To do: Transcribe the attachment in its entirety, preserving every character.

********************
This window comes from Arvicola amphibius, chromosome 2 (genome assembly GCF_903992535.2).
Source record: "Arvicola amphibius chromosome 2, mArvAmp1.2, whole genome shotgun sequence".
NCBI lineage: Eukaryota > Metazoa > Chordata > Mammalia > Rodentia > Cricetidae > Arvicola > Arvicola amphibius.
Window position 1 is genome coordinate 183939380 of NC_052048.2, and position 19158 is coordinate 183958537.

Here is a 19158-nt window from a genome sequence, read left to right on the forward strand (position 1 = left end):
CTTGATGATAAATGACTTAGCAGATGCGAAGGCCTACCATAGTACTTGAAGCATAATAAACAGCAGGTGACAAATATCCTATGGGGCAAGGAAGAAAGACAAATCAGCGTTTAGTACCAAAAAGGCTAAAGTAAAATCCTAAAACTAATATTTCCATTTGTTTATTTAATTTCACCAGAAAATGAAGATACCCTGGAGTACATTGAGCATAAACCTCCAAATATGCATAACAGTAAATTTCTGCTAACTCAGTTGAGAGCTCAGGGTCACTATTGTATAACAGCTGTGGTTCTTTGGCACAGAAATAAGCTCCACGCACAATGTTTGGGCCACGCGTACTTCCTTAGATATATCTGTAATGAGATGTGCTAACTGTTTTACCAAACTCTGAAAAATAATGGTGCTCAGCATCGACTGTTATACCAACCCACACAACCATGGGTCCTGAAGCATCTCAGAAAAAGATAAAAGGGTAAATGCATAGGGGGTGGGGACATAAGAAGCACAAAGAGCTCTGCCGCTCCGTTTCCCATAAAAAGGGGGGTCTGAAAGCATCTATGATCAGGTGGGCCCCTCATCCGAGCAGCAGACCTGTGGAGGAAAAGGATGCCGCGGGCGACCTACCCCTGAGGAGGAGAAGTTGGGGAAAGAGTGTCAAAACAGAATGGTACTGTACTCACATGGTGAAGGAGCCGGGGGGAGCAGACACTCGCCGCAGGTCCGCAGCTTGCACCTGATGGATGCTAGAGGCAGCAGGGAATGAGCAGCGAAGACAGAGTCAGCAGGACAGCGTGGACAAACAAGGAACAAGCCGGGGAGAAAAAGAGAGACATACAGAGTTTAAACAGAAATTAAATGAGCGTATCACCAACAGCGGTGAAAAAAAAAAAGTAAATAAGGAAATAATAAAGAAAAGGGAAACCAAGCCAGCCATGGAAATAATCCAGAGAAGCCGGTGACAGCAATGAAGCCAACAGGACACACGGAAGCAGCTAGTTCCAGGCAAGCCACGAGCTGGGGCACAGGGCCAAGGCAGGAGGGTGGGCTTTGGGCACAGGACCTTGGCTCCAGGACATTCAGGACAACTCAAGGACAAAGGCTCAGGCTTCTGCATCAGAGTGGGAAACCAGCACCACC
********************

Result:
This window comes from Arvicola amphibius, chromosome 2 (genome assembly GCF_903992535.2).
Source record: "Arvicola amphibius chromosome 2, mArvAmp1.2, whole genome shotgun sequence".
NCBI lineage: Eukaryota > Metazoa > Chordata > Mammalia > Rodentia > Cricetidae > Arvicola > Arvicola amphibius.
Window position 1 is genome coordinate 183939380 of NC_052048.2, and position 19158 is coordinate 183958537.

Here is a 19158-nt window from a genome sequence, read left to right on the forward strand (position 1 = left end):
CTTGATGATAAATGACTTAGCAGATGCGAAGGCCTACCATAGTACTTGAAGCATAATAAACAGCAGGTGACAAATATCCTATGGGGCAAGGAAGAAAGACAAATCAGCGTTTAGTACCAAAAAGGCTAAAGTAAAATCCTAAAACTAATATTTCCATTTGTTTATTTAATTTCACCAGAAAATGAAGATACCCTGGAGTACATTGAGCATAAACCTCCAAATATGCATAACAGTAAATTTCTGCTAACTCAGTTGAGAGCTCAGGGTCACTATTGTATAACAGCTGTGGTTCTTTGGCACAGAAATAAGCTCCACGCACAATGTTTGGGCCACGCGTACTTCCTTAGATATATCTGTAATGAGATGTGCTAACTGTTTTACCAAACTCTGAAAAATAATGGTGCTCAGCATCGACTGTTATACCAACCCACACAACCATGGGTCCTGAAGCATCTCAGAAAAAGATAAAAGGGTAAATGCATAGGGGGTGGGGACATAAGAAGCACAAAGAGCTCTGCCGCTCCGTTTCCCATAAAAAGGGGGGTCTGAAAGCATCTATGATCAGGTGGGCCCCTCATCCGAGCAGCAGACCTGTGGAGGAAAAGGATGCCGCGGGCGACCTACCCCTGAGGAGGAGAAGTTGGGGAAAGAGTGTCAAAACAGAATGGTACTGTACTCACATGGTGAAGGAGCCGGGGGGAGCAGACACTCGCCGCAGGTCCGCAGCTTGCACCTGATGGATGCTAGAGGCAGCAGGGAATGAGCAGCGAAGACAGAGTCAGCAGGACAGCGTGGACAAACAAGGAACAAGCCGGGGAGAAAAAGAGAGACATACAGAGTTTAAACAGAAATTAAATGAGCGTATCACCAACAGCGGTGAAAAAAAAAAAGTAAATAAGGAAATAATAAAGAAAAGGGAAACCAAGCCAGCCATGGAAATAATCCAGAGAAGCCGGTGACAGCAATGAAGCCAACAGGACACACGGAAGCAGCTAGTTCCAGGCAAGCCACGAGCTGGGGCACAGGGCCAAGGCAGGAGGGTGGGCTTTGGGCACAGGACCTTGGCTCCAGGACATTCAGGACAACTCAAGGACAAAGGCTCAGGCTTCTGCATCAGAGTGGGAAACCAGCACCACC